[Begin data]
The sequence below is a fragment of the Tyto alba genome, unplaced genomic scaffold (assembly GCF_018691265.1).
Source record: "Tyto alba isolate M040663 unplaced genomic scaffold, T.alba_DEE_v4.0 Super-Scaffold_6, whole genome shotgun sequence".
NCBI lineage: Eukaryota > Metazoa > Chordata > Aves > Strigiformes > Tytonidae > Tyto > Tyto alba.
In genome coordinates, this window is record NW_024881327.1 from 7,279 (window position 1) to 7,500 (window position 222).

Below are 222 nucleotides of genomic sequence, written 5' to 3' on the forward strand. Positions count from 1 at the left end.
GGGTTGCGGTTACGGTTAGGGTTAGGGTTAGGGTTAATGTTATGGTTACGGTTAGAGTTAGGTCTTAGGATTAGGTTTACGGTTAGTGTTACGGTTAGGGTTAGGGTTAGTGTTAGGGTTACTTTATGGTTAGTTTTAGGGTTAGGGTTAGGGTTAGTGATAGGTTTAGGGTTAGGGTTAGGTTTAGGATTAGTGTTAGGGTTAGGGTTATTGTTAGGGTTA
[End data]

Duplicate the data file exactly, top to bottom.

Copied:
The sequence below is a fragment of the Tyto alba genome, unplaced genomic scaffold (assembly GCF_018691265.1).
Source record: "Tyto alba isolate M040663 unplaced genomic scaffold, T.alba_DEE_v4.0 Super-Scaffold_6, whole genome shotgun sequence".
NCBI lineage: Eukaryota > Metazoa > Chordata > Aves > Strigiformes > Tytonidae > Tyto > Tyto alba.
In genome coordinates, this window is record NW_024881327.1 from 7,279 (window position 1) to 7,500 (window position 222).

Below are 222 nucleotides of genomic sequence, written 5' to 3' on the forward strand. Positions count from 1 at the left end.
GGGTTGCGGTTACGGTTAGGGTTAGGGTTAGGGTTAATGTTATGGTTACGGTTAGAGTTAGGTCTTAGGATTAGGTTTACGGTTAGTGTTACGGTTAGGGTTAGGGTTAGTGTTAGGGTTACTTTATGGTTAGTTTTAGGGTTAGGGTTAGGGTTAGTGATAGGTTTAGGGTTAGGGTTAGGTTTAGGATTAGTGTTAGGGTTAGGGTTATTGTTAGGGTTA